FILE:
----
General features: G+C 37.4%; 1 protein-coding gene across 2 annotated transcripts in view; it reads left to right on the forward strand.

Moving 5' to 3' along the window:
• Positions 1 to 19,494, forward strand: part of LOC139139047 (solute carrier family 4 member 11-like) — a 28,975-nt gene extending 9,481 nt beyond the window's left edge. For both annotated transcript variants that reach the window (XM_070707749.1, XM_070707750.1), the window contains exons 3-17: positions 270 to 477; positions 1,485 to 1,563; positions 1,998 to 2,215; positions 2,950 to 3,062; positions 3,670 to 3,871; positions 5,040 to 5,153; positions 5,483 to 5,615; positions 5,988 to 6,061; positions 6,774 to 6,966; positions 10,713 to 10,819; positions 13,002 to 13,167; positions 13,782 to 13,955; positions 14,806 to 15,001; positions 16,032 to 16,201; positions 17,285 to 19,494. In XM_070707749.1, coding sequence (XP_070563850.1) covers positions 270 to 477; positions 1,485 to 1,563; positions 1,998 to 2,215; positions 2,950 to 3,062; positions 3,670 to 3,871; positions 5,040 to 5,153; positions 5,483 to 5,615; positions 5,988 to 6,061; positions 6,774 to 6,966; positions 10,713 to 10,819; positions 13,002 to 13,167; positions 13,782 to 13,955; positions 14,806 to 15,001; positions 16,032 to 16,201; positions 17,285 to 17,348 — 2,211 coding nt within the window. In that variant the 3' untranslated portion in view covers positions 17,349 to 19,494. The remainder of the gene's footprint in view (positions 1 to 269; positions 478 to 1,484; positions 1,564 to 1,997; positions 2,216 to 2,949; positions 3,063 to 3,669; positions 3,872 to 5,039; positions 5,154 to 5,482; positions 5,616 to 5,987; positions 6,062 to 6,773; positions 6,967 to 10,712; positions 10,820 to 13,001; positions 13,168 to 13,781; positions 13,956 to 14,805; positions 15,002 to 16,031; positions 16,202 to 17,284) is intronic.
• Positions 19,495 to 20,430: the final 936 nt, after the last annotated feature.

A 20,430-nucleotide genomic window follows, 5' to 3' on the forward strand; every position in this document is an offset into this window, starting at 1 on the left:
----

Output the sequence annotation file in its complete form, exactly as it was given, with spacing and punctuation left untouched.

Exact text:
General features: G+C 37.4%; 1 protein-coding gene across 2 annotated transcripts in view; it reads left to right on the forward strand.

Moving 5' to 3' along the window:
• Positions 1 to 19,494, forward strand: part of LOC139139047 (solute carrier family 4 member 11-like) — a 28,975-nt gene extending 9,481 nt beyond the window's left edge. For both annotated transcript variants that reach the window (XM_070707749.1, XM_070707750.1), the window contains exons 3-17: positions 270 to 477; positions 1,485 to 1,563; positions 1,998 to 2,215; positions 2,950 to 3,062; positions 3,670 to 3,871; positions 5,040 to 5,153; positions 5,483 to 5,615; positions 5,988 to 6,061; positions 6,774 to 6,966; positions 10,713 to 10,819; positions 13,002 to 13,167; positions 13,782 to 13,955; positions 14,806 to 15,001; positions 16,032 to 16,201; positions 17,285 to 19,494. In XM_070707749.1, coding sequence (XP_070563850.1) covers positions 270 to 477; positions 1,485 to 1,563; positions 1,998 to 2,215; positions 2,950 to 3,062; positions 3,670 to 3,871; positions 5,040 to 5,153; positions 5,483 to 5,615; positions 5,988 to 6,061; positions 6,774 to 6,966; positions 10,713 to 10,819; positions 13,002 to 13,167; positions 13,782 to 13,955; positions 14,806 to 15,001; positions 16,032 to 16,201; positions 17,285 to 17,348 — 2,211 coding nt within the window. In that variant the 3' untranslated portion in view covers positions 17,349 to 19,494. The remainder of the gene's footprint in view (positions 1 to 269; positions 478 to 1,484; positions 1,564 to 1,997; positions 2,216 to 2,949; positions 3,063 to 3,669; positions 3,872 to 5,039; positions 5,154 to 5,482; positions 5,616 to 5,987; positions 6,062 to 6,773; positions 6,967 to 10,712; positions 10,820 to 13,001; positions 13,168 to 13,781; positions 13,956 to 14,805; positions 15,002 to 16,031; positions 16,202 to 17,284) is intronic.
• Positions 19,495 to 20,430: the final 936 nt, after the last annotated feature.

A 20,430-nucleotide genomic window follows, 5' to 3' on the forward strand; every position in this document is an offset into this window, starting at 1 on the left: